How a selection of iconic Rolex wristwatches earned their peculiar monikers — illustrated with pieces offered in our Watches Online Auction, 12-26 October
The tendency to nickname Rolexes means that sometimes only the slightest coincidence can inspire a new sobriquet. The black and blue colours of the ceramic bezel of the GMT-Master II are often associated with the superhero, Batman. Introduced in 2014, this model has also been called ‘The Dark Knight’ and ‘Bruiser’.
Popularly known as the ‘James Cameron Deepsea Sea-Dweller’, this Rolex commemorates the Oscar-winning writer and director’s successful 2012 Mariana Trench expedition, when he became the first solo explorer to reach the deepest point on Earth, 35,787ft beneath the surface of the Pacific Ocean. In 2014, Rolex presented Cameron the first watch at the premiere of the documentary of the excursion, Deep Sea Challenge 3D, in New York. The wristwatch features a gradating blue-to-black dial with ‘DEEPSEA’ inscribed in chartreuse, the same colour as the explorer’s submersible.
Despite commemorating the 50th anniversary of the creation of the Submariner, this special edition has been dubbed the ‘Kermit’. The vivid green bezel was created in Rolex’s signature green, but immediately drew comparisons to the affable Muppet frog. Issued in 2004, the anniversary timepiece is no longer in production. ‘LV’ stands for ‘Lunette Verte’ and the ‘maxi’ style dial features slightly larger hour markers and a thicker minute hand.
The original Rolex Explorer II Ref. 1655 is popularly known as the ‘Steve McQueen’, even though the actor apparently never sported the wristwatch himself. Instead he wore the Submariner Ref. 5512, notably on his right hand. Aficionados attribute the misnomer to an article printed in an Italian journal in the mid-1970s. First released in 1971, the timepiece’s distinctive orange 24-hour hand earned it its Italian moniker, ‘Freccione’, or ‘big arrow’.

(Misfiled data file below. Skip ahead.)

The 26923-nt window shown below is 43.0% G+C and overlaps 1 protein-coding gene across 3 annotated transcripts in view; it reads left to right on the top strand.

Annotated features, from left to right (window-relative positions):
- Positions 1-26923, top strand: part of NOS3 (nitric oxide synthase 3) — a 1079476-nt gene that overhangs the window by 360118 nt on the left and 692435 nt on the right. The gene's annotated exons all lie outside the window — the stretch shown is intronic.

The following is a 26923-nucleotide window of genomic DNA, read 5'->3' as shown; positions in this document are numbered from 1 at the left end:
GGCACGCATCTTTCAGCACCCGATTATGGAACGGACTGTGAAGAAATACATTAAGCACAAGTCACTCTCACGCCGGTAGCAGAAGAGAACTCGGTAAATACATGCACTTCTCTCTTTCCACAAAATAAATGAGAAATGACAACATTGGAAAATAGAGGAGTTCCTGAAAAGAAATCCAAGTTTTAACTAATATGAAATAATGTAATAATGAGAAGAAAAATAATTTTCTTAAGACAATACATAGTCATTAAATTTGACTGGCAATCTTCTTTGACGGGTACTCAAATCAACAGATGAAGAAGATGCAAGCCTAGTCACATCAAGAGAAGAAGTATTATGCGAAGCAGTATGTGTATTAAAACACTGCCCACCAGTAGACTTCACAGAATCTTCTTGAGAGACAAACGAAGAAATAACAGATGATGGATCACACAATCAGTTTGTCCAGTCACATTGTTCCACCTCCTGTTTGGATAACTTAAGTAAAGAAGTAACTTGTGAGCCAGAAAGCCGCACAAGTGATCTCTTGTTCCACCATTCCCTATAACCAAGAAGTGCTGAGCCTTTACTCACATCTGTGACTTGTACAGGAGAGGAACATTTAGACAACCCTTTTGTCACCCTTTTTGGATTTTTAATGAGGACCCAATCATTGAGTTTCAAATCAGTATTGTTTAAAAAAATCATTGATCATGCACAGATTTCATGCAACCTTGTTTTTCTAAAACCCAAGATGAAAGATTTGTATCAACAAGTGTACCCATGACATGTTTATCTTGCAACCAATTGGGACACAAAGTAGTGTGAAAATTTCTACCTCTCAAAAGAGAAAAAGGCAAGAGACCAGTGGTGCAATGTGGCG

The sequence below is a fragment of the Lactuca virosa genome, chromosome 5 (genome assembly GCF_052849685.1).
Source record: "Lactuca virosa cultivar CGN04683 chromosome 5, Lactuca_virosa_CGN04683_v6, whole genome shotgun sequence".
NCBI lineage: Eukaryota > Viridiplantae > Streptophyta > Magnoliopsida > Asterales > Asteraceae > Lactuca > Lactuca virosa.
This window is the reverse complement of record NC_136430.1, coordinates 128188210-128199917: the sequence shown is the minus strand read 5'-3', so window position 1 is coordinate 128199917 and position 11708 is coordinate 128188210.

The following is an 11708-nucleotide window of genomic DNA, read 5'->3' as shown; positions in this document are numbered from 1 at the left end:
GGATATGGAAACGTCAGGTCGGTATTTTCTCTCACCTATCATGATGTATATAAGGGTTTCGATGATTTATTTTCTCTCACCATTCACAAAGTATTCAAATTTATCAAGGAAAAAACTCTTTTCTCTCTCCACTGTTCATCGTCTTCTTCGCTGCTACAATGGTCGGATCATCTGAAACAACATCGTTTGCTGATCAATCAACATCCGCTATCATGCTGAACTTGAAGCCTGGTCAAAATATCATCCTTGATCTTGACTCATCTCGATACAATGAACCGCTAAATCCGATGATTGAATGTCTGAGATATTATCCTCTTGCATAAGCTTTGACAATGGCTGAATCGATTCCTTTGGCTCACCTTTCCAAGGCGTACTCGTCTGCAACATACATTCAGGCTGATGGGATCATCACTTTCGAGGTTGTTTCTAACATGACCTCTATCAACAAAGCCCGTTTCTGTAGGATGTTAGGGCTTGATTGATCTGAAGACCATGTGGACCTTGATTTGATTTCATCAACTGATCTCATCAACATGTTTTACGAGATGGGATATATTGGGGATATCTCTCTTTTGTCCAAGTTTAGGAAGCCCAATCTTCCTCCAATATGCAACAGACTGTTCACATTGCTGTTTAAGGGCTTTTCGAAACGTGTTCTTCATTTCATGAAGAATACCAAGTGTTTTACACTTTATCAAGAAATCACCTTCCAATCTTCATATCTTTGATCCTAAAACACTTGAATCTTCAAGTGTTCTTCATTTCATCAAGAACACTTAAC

Joanne Woodward gave her husband this model Rolex chronograph when he took up motor racing. After he appeared on the cover of an Italian magazine wearing the wristwatch, the ‘Paul Newman’ was born. The legendary actor is said to have worn the Ref. 6239 in the 1969 motor racing movie Winning, which also starred his wife. The Art Deco font and square-ended indicators in the subdials differentiate the ‘Paul Newman’ from other Daytonas.
A quick examination explains the nickname for Rolex’s Ref. 5513 — the ‘Bart Simpson’ Submariner. The timepiece’s coronet logo and the cartoon character’s head are similar because of the flat and shortened appearance of the crown. Rolex produced its last runs of gilt gloss dials with this Bart Simpson coronet around 1966, for Ref. 5512 and Ref. 5513, before changing to matte dials.